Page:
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Health Highlights: Nov. 10, 2015

Jimmy Carter Shows No Signs of New Cancer Growth After Treatment New Tobacco Products First to be Approved After FDA Review U.S. Soccer Announces New Policies to Reduce Head Injuries No Source Found for E. Coli Outbreak Linked to Chipotle Restaurants More American Women Using Long-Term Birth Control

Here are some of the latest health and medical news developments, compiled by the editors of HealthDay:

Jimmy Carter Shows No Signs of Cancer Growth After Treatment

Former President Jimmy Carter says he is responding well to cancer treatment and his doctors have found no signs of tumor growth.

Carter, 91, announced in August that he had cancer, including tumors in his brain. He underwent treatment with radiation and a new immune-based drug that helps the body find and destroy cancer cells.

On Tuesday, Carter spokeswoman Deanna Congileo told the Associated Press that, following treatment, physicians have not found evidence of new tumors. Tests will continue, she said.


New Tobacco Products First to be Approved After FDA Review

Some new tobacco products are the first to be approved after a formal review by the U.S. Food and Drug Administration.

The agency gave the go-ahead for the sale of eight Swedish Match snus products, which are teabag-like pouches of tobacco, the Associated Press reported.

The FDA stressed that the decision on the products "does not mean that they are safe or FDA approved," the AP said.

Swedish Match and a number of other companies already sell the smokeless tobacco products in the United States, but these revamped products are the first to go through an FDA review process authorized more than five years ago.

A 2009 law gave the FDA authority to assess tobacco products for their health risk and approve those that don't pose a new or significant health risk, the AP reported.


U.S. Soccer Announces New Policies to Reduce Head Injuries

In order to resolve a proposed class-action lawsuit, the United States Soccer Federation has announced new safety measures to reduce head injuries.

The initiatives include a ban on players 10 and younger heading the ball, and reducing headers in practice for players ages 11-13, The New York Times reported.

Other changes include modifying substitution rules in order to better protect players suspected of having suffered a concussion. Current international rules allow for only three substitutions per game at the senior levels, with no provision for temporary substitutions to enable proper assessment of players with a head injury.

U.S. Soccer also plans increased concussion education for players, parents, coaches and referees, The Times reported.

The new rules will be mandatory for U.S. Soccer youth national teams and academies, including Major League Soccer youth club teams. However, the regulations will be voluntary for soccer associations and development programs not controlled by U.S. Soccer.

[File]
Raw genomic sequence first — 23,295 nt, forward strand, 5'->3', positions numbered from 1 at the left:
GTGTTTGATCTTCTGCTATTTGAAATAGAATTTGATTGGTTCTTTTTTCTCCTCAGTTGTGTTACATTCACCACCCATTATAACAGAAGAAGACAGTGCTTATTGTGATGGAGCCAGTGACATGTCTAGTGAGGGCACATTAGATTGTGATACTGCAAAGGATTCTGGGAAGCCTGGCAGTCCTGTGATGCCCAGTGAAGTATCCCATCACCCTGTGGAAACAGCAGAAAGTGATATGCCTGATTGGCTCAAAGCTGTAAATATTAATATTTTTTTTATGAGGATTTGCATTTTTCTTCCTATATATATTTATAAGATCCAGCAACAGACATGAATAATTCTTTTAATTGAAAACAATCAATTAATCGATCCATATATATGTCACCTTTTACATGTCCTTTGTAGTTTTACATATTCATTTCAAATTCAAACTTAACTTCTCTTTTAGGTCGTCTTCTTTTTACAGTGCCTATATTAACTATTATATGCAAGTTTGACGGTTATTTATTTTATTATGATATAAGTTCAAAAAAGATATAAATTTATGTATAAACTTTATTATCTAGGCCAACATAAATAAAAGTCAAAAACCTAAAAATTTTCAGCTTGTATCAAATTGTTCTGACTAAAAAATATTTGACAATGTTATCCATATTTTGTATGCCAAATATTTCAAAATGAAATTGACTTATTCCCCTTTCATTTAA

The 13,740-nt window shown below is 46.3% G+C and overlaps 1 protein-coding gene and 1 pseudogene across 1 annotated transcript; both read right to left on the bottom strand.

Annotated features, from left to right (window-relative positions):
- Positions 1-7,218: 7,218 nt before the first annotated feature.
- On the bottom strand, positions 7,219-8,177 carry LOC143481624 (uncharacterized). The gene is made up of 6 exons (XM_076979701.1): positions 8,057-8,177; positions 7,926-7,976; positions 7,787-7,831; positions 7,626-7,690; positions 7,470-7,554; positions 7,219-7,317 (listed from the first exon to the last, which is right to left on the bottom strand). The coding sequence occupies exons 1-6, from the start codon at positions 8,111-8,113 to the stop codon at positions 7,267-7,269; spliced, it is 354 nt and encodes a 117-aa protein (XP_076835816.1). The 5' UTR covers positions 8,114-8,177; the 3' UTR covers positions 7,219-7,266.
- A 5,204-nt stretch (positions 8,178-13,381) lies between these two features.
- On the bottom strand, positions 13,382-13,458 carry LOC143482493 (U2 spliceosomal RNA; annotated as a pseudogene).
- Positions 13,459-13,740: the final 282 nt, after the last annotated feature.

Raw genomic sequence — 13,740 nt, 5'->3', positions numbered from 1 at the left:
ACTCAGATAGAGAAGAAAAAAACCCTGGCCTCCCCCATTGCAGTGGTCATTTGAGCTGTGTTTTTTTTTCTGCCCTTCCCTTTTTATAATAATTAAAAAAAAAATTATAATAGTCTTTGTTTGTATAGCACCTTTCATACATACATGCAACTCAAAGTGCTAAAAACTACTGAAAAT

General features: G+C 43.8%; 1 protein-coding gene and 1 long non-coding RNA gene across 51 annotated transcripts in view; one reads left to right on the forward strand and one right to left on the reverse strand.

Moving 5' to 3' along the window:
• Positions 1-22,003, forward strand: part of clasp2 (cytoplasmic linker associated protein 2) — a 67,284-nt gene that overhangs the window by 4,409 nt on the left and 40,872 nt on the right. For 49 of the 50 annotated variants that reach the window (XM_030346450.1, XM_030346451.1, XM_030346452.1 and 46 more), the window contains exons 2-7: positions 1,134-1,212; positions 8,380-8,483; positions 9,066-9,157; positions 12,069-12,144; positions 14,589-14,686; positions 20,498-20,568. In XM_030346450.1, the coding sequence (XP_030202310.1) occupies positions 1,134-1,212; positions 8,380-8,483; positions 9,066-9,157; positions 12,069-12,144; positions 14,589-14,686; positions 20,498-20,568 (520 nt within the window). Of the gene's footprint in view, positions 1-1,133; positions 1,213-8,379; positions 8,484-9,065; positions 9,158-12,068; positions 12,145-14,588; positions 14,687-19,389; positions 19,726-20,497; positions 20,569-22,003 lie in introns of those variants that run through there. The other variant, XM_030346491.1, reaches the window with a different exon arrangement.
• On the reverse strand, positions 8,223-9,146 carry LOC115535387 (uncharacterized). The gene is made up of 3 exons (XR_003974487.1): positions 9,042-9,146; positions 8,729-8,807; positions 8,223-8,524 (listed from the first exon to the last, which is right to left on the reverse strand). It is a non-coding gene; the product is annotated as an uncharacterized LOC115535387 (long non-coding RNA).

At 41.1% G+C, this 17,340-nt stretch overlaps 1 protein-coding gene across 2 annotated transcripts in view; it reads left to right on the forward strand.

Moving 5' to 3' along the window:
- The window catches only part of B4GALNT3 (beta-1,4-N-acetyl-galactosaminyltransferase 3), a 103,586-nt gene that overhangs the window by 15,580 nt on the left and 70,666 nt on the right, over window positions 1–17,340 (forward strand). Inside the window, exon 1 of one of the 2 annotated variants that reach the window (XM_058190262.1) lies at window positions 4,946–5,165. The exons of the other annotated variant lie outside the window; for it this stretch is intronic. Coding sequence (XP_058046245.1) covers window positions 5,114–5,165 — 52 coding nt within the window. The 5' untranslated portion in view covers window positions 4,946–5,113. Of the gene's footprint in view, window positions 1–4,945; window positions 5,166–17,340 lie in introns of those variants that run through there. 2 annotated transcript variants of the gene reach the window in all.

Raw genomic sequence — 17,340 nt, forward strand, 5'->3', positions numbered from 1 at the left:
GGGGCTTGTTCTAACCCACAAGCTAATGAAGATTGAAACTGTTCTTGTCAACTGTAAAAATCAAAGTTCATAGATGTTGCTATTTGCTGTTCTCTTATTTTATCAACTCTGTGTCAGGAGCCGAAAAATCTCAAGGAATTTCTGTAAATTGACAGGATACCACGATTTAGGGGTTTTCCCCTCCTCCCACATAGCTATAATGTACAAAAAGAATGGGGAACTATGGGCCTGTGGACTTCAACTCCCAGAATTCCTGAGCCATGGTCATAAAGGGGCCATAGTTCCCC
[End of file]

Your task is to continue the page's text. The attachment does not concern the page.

"What we're establishing is creating parameters and guidelines with regards to the amount of exposure" to potential head injuries, George Chiampas, U.S. Soccer's chief medical officer, said in a conference call with journalists, The Times reported.

Knowledge about concussions in youth soccer is still evolving, and the so will U.S. Soccer's policies, Chiampas added.

The organization's new policies resolve a class-action lawsuit filed in August 2014 by a group of parents and players. They alleged that U.S. Soccer, FIFA and the American Youth Soccer Organization were negligent in treating and monitoring head injuries, The Times reported.

The plaintiffs sought no financial damages, only rule changes. In the summer, a judge ruled that the case against FIFA had no standing, but said an amended complaint could be filed against U.S. Soccer. Monday's announcement about the new U.S. Soccer policies will resolve the legal challenge, according to the lawyer who brought the case.

The original filing in the case said nearly 50,000 high school soccer players suffered concussions in 2010, more than in baseball, softball, basketball and wrestling combined, The Times reported.


No Source Found for E. Coli Tied to Chipotle Restaurants

No source for the E. coli outbreak linked to Chipotle restaurants has been pinpointed, according to Washington state health officials.

All samples of food from Chipotle locations in Washington and Oregon tested negative for E. coli, said Washington state epidemiologist Dr. Scott Lindquist, the Associated Press reported.

Chipotle's own testing also yielded negative results.

The chain's 43 restaurants in Washington and Oregon could reopen later this week after they meet certain conditions, including disposing of and replacing all produce, doing a deep cleaning, passing local health inspections, and introducing a new protocol for cleaning produce, the AP reported.

There have been about 40 cases of E. coli in the Northwest in the outbreak linked to Chipotle restaurants.


More American Women Using Long-Term Birth Control

The use of long-term, reversible birth control methods such as intrauterine devices and implants has nearly doubled among American women in recent years, according to the federal government.

Among women on birth control, the proportion who use the devices rose from 2.4 percent in 2002 to 6 percent between 2006 and 2010 and to 11.6 percent between 2011 and 2013, The New York Times reported.

While that share is still smaller than use of the pill (26 percent) or condoms (15 percent), the long-term devices are the fastest growing method of birth control, according to the National Center for Health Statistics.

The agency said about 62 percent of American women use birth control, The Times reported.

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